Sound Bars can be separated into a few different groups:
Passive Sound Bars
These units allow a system approach to the sound by being able to use a nice 5.1 or higher rated Home Theater receiver such as a Sony, Yamaha, Onkyo, Pioneer, or Denon. This type of soundbar is the hardest to find and is sold primarily through higher end speakers builders like- Definitive Technology, KEF, Polk, Klipsch, and Pinnacle. Having all three front speakers directly under the TV is a compromise compared to 3 individual speakers with a greater distance between left and right.
This is not to say that the greater the distance the better it is. This is only true up to about 8-12 feet between left and right speakers. Greater distances than that will leave a large audible hole, in the next to center sound stage.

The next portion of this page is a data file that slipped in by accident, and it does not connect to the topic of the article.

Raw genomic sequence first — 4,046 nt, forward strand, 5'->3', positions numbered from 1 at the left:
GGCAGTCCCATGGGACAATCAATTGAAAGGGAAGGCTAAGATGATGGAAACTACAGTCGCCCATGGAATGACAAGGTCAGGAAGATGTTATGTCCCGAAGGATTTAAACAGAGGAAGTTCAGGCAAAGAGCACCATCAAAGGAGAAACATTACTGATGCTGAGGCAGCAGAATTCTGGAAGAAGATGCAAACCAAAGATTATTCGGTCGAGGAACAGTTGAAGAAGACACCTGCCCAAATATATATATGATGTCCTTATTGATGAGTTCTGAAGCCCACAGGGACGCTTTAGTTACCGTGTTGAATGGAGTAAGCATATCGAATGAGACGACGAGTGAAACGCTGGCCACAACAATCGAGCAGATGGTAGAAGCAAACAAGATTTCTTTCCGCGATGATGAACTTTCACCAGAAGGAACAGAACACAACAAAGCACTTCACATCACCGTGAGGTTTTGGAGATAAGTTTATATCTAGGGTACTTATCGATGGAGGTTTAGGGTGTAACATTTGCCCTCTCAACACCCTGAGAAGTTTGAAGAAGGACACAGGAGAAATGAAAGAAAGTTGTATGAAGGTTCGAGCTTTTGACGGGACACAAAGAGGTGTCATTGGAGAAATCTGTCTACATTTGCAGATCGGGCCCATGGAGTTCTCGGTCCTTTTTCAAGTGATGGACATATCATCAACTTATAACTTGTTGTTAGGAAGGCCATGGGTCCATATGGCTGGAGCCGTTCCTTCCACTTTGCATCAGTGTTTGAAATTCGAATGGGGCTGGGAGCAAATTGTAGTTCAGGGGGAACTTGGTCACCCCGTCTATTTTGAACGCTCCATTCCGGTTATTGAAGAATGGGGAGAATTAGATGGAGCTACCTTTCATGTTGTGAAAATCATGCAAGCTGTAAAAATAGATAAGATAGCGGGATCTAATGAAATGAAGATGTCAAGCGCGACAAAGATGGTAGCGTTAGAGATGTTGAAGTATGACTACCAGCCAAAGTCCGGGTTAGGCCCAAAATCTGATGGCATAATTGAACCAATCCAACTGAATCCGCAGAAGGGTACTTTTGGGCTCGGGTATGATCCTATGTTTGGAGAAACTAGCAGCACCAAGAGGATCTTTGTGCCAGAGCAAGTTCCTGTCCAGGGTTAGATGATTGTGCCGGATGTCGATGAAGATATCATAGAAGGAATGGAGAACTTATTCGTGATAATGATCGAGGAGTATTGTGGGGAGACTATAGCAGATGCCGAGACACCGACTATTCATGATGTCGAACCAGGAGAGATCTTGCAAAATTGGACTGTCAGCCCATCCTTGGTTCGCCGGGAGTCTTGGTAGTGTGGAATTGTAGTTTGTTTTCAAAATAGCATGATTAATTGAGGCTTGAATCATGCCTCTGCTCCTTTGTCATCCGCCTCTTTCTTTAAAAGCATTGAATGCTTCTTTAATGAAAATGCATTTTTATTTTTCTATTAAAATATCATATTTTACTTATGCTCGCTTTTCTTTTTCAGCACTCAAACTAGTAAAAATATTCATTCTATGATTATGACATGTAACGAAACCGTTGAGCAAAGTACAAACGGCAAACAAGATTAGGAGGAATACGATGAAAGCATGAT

2.0 Sound Bar
This is the simplest style of self-amplified speaker which is left and right channel only. Usually hooks up with an optical cable on most new TV’s.
2.1 Sound Bar
Adds a subwoofer to the 2.0 unit for a much better bass sound.
3.1 Sound Bar
Adds a center channel speaker to the 2.1 unit.
5.1 All in one Sound Bar
Adds 2 speakers to the 3.1 unit which are supposed to mimic rear speakers, not very effectively however.
7.1 all in one Sound Bar
Adds 2 additional speakers to the 5.1 unit in a attempt to add surround plus surround back. Also not very effective.
5.1 Sound Bar with wireless Sub and rear speakers
These units only built by Vizio at this time have a 3 channel front speaker (left, center and right) with a wireless subwoofer which also has the built-in amps for the rear speakers.
These units for the price are very effective. You must however have a TV which allows for a surround output from the optical output or you must hook up the soundbar directly to the source (cable box, sat box, blu-ray or streaming device such as Roku or Apple TV.)